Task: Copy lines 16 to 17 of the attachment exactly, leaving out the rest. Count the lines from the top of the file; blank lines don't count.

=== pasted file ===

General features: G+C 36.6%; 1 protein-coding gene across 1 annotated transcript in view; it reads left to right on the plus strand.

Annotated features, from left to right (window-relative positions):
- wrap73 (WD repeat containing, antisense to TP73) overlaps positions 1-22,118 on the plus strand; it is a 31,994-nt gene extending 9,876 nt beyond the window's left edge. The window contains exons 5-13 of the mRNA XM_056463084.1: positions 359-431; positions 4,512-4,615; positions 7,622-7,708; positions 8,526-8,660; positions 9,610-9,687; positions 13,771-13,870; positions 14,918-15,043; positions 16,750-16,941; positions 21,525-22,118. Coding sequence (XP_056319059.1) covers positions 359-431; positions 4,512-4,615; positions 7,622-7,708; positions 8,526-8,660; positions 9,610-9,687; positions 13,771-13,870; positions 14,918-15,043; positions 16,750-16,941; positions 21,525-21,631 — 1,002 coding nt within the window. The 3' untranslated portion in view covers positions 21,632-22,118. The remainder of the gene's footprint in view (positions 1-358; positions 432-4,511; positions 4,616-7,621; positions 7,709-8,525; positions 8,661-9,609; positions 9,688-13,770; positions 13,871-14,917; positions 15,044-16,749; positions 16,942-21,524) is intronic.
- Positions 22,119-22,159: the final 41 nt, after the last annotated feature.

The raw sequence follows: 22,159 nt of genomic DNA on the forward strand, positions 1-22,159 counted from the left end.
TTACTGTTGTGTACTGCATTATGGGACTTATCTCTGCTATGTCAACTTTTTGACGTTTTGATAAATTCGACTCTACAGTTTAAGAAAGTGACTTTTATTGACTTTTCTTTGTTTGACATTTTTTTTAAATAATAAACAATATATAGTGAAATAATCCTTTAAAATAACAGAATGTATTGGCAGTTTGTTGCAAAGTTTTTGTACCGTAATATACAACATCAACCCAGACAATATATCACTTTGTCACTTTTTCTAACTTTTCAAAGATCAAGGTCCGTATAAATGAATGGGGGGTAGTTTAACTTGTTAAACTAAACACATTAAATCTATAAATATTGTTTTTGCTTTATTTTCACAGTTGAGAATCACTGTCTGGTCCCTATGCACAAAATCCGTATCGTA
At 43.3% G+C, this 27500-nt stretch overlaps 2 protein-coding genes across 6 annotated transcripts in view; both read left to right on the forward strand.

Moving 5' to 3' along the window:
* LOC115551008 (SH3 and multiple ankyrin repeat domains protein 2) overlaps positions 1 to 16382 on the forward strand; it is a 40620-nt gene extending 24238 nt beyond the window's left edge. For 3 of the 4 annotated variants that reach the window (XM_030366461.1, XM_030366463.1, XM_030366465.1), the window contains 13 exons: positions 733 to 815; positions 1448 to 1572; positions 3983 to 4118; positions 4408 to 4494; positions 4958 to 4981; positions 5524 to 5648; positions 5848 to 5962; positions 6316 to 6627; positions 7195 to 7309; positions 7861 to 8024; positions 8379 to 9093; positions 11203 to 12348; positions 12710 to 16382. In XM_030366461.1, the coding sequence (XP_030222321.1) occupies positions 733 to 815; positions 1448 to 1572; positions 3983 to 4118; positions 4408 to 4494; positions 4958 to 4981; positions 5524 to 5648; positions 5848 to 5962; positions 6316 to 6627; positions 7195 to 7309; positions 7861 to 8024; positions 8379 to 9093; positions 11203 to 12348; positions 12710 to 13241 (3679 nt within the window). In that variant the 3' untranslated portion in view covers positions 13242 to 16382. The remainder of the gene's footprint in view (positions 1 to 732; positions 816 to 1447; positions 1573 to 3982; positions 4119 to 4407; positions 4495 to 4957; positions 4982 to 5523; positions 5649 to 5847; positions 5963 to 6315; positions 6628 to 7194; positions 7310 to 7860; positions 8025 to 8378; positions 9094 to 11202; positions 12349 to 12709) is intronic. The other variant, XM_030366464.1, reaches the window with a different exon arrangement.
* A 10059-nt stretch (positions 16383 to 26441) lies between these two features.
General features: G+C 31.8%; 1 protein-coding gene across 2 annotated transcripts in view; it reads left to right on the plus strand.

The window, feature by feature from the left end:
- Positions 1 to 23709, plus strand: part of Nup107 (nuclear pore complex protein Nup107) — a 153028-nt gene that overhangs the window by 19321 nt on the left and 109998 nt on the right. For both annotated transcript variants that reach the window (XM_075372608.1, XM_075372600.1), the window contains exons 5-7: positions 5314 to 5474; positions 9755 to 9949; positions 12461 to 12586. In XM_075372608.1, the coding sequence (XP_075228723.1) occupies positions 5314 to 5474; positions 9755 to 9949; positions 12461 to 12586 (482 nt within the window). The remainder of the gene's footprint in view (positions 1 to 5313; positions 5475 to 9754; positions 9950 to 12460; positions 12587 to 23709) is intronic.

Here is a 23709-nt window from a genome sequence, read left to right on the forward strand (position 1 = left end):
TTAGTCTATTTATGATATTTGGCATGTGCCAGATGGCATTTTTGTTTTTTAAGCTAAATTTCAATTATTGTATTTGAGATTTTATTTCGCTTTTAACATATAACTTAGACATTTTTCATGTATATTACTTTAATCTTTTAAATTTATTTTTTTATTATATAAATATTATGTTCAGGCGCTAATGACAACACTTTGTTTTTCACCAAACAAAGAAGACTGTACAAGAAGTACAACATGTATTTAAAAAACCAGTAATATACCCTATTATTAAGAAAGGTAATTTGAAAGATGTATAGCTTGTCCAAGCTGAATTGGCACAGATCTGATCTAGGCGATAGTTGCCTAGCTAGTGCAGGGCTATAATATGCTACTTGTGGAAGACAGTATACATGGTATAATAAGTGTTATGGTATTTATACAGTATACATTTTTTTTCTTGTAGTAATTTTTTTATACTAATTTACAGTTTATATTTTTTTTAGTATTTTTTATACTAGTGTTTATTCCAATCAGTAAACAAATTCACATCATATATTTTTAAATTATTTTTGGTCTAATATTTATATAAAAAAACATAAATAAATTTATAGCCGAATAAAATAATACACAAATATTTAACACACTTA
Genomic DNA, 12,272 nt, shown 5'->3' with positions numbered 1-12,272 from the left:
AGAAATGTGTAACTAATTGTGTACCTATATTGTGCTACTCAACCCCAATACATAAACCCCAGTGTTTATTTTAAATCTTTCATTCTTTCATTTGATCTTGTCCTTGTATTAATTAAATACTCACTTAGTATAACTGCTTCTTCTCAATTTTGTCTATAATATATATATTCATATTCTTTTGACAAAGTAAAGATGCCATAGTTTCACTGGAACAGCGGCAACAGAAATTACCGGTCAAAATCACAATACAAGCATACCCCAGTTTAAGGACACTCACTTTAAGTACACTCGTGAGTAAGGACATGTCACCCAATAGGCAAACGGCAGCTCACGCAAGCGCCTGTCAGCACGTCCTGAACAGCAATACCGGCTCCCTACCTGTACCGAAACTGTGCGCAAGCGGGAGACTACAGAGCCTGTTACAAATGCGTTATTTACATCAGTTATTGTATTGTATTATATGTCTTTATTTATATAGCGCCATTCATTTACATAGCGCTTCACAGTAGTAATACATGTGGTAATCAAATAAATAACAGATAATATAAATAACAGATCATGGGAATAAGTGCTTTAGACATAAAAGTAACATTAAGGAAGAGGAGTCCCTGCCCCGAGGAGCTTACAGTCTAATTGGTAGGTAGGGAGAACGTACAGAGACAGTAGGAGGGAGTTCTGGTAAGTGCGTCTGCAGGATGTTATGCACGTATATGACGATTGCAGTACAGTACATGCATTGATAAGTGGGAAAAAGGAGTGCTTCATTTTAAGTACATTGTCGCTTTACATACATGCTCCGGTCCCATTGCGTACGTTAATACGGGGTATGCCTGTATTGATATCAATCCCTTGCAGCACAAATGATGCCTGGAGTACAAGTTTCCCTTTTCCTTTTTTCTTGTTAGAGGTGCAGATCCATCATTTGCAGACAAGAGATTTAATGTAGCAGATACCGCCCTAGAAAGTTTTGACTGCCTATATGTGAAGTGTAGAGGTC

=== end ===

Genomic DNA, 12,272 nt, shown 5'->3' with positions numbered 1-12,272 from the left:
AGAAATGTGTAACTAATTGTGTACCTATATTGTGCTACTCAACCCCAATACATAAACCCCAGTGTTTATTTTAAATCTTTCATTCTTTCATTTGATCTTGTCCTTGTATTAATTAAATACTCACTTAGTATAACTGCTTCTTCTCAATTTTGTCTATAATATATATATTCATATTCTTTTGACAAAGTAAAGATGCCATAGTTTCACTGGAACAGCGGCAACAGAAATTACCGGTCAAAATCACAATACAAGCATACCCCAGTTTAAGGACACTCACTTTAAGTACACTCGTGAGTAAGGACATGTCACCCAATAGGCAAACGGCAGCTCACGCAAGCGCCTGTCAGCACGTCCTGAACAGCAATACCGGCTCCCTACCTGTACCGAAACTGTGCGCAAGCGGGAGACTACAGAGCCTGTTACAAATGCGTTATTTACATCAGTTATTGTATTGTATTATATGTCTTTATTTATATAGCGCCATTCATTTACATAGCGCTTCACAGTAGTAATACATGTGGTAATCAAATAAATAACAGATAATATAAATAACAGATCATGGGAATAAGTGCTTTAGACATAAAAGTAACATTAAGGAAGAGGAGTCCCTGCCCCGAGGAGCTTACAGTCTAATTGGTAGGTAGGGAGAACGTACAGAGACAGTAGGAGGGAGTTCTGGTAAGTGCGTCTGCAGGATGTTATGCACGTATATGACGATTGCAGTACAGTACATGCATTGATAAGTGGGAAAAAGGAGTGCTTCATTTTAAGTACATTGTCGCTTTACATACATGCTCCGGTCCCATTGCGTACGTTAATACGGGGTATGCCTGTATTGATATCAATCCCTTGCAGCACAAATGATGCCTGGAGTACAAGTTTCCCTTTTCCTTTTTTCTTGTTAGAGGTGCAGATCCATCATTTGCAGACAAGAGATTTAATGTAGCAGATACCGCCCTAGAAAGTTTTGACTGCCTATATGTGAAGTGTAGAGGTC